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This research brief summarizes a study of the impact of a before-school physical activity program. The children have physical activities and receive nutrition information in a program that has expanded to 2,200 schools in 4 states. The research found that as a result of involvement, family perceptions and habits on physical activities and nutrition have shifted.
This report offers important insights into how collaboration across sectors can help state and city systems build a more skilled, sustainable workforce that better supports children and youth.
The Afterschool Alliance has developed an easy-to-use searchable database on evidence-based impacts of afterschool and summer programs.
This report summarizes 2014 survey results and provides a quick picture of supply and demand in afterschool. It indicates that the numbers of children being served in afterschool have increased to 10.2 million. It also indicates that the numbers of children that would enroll if a program were available is increasing to 19.4 million.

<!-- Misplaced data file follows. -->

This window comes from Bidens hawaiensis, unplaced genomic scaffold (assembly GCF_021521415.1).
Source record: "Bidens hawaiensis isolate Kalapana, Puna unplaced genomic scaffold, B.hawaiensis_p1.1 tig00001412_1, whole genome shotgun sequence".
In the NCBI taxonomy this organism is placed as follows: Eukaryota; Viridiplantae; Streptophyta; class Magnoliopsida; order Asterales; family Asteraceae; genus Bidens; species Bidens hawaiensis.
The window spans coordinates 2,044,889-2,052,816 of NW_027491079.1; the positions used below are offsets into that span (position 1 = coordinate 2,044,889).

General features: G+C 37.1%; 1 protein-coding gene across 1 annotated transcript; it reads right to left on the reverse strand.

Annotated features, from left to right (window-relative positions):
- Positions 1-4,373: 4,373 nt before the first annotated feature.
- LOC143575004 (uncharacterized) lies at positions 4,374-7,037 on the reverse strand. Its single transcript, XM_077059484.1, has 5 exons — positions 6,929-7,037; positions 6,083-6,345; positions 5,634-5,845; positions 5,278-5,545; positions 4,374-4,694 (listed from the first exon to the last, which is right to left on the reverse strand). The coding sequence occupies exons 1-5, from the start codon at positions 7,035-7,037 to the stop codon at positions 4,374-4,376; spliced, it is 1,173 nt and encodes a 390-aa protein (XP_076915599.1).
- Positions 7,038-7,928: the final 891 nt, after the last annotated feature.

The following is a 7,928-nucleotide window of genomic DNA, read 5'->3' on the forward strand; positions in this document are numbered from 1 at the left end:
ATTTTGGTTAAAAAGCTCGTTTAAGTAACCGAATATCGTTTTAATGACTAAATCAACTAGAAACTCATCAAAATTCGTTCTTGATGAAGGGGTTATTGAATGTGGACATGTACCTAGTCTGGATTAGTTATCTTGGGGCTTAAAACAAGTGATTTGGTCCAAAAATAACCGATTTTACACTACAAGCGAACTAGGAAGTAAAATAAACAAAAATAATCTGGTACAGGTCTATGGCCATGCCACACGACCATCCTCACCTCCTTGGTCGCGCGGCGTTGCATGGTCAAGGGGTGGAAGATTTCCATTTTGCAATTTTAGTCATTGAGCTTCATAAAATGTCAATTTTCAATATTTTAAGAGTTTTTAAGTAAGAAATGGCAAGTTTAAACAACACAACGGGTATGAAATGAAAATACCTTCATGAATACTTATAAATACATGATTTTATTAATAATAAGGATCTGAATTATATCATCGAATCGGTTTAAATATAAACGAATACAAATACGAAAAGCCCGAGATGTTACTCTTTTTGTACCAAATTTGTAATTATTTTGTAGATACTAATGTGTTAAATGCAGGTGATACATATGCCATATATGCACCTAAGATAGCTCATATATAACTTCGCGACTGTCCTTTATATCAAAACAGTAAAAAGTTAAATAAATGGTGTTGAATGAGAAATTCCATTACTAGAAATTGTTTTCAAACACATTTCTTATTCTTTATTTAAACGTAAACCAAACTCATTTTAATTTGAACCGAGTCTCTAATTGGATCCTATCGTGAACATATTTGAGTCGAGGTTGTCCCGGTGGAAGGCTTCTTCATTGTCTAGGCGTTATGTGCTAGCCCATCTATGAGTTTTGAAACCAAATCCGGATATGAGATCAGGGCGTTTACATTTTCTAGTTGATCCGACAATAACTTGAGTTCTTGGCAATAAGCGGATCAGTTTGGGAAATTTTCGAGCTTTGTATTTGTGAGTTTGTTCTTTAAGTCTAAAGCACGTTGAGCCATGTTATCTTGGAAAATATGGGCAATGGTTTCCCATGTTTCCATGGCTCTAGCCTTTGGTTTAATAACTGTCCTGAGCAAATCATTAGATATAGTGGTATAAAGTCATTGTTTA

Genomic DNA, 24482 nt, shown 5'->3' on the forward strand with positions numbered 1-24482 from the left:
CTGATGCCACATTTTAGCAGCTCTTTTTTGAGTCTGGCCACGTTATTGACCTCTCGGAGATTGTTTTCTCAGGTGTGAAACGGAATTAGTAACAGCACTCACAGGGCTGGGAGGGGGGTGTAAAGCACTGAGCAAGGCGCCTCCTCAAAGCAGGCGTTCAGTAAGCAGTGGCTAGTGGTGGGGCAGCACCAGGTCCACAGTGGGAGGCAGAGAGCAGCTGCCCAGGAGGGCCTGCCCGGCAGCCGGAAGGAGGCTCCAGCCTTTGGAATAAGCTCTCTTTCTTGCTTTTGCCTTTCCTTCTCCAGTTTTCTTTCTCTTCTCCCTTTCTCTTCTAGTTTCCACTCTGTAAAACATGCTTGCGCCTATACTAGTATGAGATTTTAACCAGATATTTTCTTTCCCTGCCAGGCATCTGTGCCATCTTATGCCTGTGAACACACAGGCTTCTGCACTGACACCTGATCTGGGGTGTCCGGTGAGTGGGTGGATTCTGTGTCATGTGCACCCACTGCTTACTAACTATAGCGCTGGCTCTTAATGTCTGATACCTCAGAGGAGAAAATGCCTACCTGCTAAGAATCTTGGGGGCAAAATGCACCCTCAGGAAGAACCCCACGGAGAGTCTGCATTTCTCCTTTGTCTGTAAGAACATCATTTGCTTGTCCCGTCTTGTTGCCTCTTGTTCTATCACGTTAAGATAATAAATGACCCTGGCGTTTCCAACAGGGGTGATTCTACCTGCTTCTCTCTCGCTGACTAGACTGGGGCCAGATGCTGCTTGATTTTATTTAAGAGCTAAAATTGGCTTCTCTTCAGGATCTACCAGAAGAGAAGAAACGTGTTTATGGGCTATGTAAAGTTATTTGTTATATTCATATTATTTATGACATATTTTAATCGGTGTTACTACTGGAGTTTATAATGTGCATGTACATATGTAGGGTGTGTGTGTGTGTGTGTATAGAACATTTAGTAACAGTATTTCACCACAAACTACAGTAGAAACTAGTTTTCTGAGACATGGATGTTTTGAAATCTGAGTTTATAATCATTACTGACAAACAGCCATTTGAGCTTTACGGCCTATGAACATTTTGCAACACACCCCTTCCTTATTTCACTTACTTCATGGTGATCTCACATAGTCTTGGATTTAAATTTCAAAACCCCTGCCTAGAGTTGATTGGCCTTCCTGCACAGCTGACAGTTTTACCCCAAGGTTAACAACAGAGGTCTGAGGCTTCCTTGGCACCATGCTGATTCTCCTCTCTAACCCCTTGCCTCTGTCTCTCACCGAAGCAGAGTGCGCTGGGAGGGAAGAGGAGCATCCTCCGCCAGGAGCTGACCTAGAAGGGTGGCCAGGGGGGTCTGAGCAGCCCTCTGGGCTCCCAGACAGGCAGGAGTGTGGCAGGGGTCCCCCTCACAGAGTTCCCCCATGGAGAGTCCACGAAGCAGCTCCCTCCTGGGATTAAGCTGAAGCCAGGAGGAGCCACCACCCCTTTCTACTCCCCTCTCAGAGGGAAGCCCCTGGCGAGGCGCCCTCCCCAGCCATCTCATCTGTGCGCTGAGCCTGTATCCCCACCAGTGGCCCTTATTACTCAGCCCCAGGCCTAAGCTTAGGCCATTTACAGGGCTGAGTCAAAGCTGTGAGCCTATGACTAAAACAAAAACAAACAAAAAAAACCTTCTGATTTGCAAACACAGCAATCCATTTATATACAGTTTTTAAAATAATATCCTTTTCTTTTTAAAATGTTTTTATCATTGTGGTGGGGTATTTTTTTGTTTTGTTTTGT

This report discusses the components of strong continuous quality improvement systems, emphasizing ways to safeguard and sustain such systems. It shares lessons learned from afterschool quality system leaders who took part in a multi-year Wallace-funded initiative for cities.
This special report focuses on the potential of afterschool and summer programs to support families living in communities of concentrated poverty. It outlines both benefits of Out-of-School (OST) programs and barriers to enrollment for families from resource-poor backgrounds. It offers recommendations to system builders and providers.
This issue brief includes helpful facts on literacy rates among underserved youth. It identifies ways afterschool and summer programs can contribute to literacy development. It includes program examples and ideas for advocacy.
This website provides links to all issues of Afterschool Matters, a national, peer-reviewed journal aimed at practitioners who develop and manage youth programs, as well as researchers and policymakers. The journal is published two to three times a year; each journal is 48-60 pages. Articles on almost any topic related to school-age care are available here.
This website provides resources on program planning, managing staff and volunteers, planning lessons, technology, and materials using a real-life, project-based approach to learning. The website includes sections on digital storytelling, inquiry-based learning, youth media training, fostering positive climates, and nurturing creativity.
This webinar explores ways to create a framework for continuity, consistency, equity and developmentally appropriate practice between early childhood and schools. The focus is on birth to grade three and can be helpful for school-age to consider. The ideas and state examples suggest we need to align practices and polices through cross-sector relationships.